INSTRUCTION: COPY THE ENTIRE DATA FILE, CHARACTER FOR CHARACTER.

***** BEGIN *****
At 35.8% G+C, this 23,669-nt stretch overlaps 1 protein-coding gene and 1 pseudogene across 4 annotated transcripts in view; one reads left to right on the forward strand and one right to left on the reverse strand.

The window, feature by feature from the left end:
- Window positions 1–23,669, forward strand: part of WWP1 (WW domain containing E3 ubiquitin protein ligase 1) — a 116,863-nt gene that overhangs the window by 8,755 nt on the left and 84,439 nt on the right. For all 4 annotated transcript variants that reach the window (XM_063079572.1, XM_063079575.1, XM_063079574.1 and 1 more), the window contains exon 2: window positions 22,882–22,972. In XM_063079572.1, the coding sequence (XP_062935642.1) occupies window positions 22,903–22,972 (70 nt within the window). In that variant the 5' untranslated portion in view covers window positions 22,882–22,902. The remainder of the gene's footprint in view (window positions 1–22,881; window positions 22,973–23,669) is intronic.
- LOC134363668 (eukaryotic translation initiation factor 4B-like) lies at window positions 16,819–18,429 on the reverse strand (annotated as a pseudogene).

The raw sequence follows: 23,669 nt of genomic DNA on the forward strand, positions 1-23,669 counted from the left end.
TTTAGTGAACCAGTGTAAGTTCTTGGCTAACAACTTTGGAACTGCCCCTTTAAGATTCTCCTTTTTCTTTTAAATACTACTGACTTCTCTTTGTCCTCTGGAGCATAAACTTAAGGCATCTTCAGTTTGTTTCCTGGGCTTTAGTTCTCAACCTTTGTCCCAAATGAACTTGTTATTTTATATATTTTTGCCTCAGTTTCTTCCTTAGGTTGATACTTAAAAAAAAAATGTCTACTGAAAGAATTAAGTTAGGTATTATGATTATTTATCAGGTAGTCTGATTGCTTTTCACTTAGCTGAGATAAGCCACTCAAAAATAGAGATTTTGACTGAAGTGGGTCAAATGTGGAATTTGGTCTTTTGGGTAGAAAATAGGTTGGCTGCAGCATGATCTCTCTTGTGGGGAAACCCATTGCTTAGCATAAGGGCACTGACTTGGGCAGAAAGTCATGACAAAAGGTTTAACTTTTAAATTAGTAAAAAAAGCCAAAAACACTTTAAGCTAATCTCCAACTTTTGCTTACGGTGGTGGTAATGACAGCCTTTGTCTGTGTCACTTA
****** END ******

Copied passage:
At 35.8% G+C, this 23,669-nt stretch overlaps 1 protein-coding gene and 1 pseudogene across 4 annotated transcripts in view; one reads left to right on the forward strand and one right to left on the reverse strand.

The window, feature by feature from the left end:
- Window positions 1–23,669, forward strand: part of WWP1 (WW domain containing E3 ubiquitin protein ligase 1) — a 116,863-nt gene that overhangs the window by 8,755 nt on the left and 84,439 nt on the right. For all 4 annotated transcript variants that reach the window (XM_063079572.1, XM_063079575.1, XM_063079574.1 and 1 more), the window contains exon 2: window positions 22,882–22,972. In XM_063079572.1, the coding sequence (XP_062935642.1) occupies window positions 22,903–22,972 (70 nt within the window). In that variant the 5' untranslated portion in view covers window positions 22,882–22,902. The remainder of the gene's footprint in view (window positions 1–22,881; window positions 22,973–23,669) is intronic.
- LOC134363668 (eukaryotic translation initiation factor 4B-like) lies at window positions 16,819–18,429 on the reverse strand (annotated as a pseudogene).

The raw sequence follows: 23,669 nt of genomic DNA on the forward strand, positions 1-23,669 counted from the left end.
TTTAGTGAACCAGTGTAAGTTCTTGGCTAACAACTTTGGAACTGCCCCTTTAAGATTCTCCTTTTTCTTTTAAATACTACTGACTTCTCTTTGTCCTCTGGAGCATAAACTTAAGGCATCTTCAGTTTGTTTCCTGGGCTTTAGTTCTCAACCTTTGTCCCAAATGAACTTGTTATTTTATATATTTTTGCCTCAGTTTCTTCCTTAGGTTGATACTTAAAAAAAAAATGTCTACTGAAAGAATTAAGTTAGGTATTATGATTATTTATCAGGTAGTCTGATTGCTTTTCACTTAGCTGAGATAAGCCACTCAAAAATAGAGATTTTGACTGAAGTGGGTCAAATGTGGAATTTGGTCTTTTGGGTAGAAAATAGGTTGGCTGCAGCATGATCTCTCTTGTGGGGAAACCCATTGCTTAGCATAAGGGCACTGACTTGGGCAGAAAGTCATGACAAAAGGTTTAACTTTTAAATTAGTAAAAAAAGCCAAAAACACTTTAAGCTAATCTCCAACTTTTGCTTACGGTGGTGGTAATGACAGCCTTTGTCTGTGTCACTTA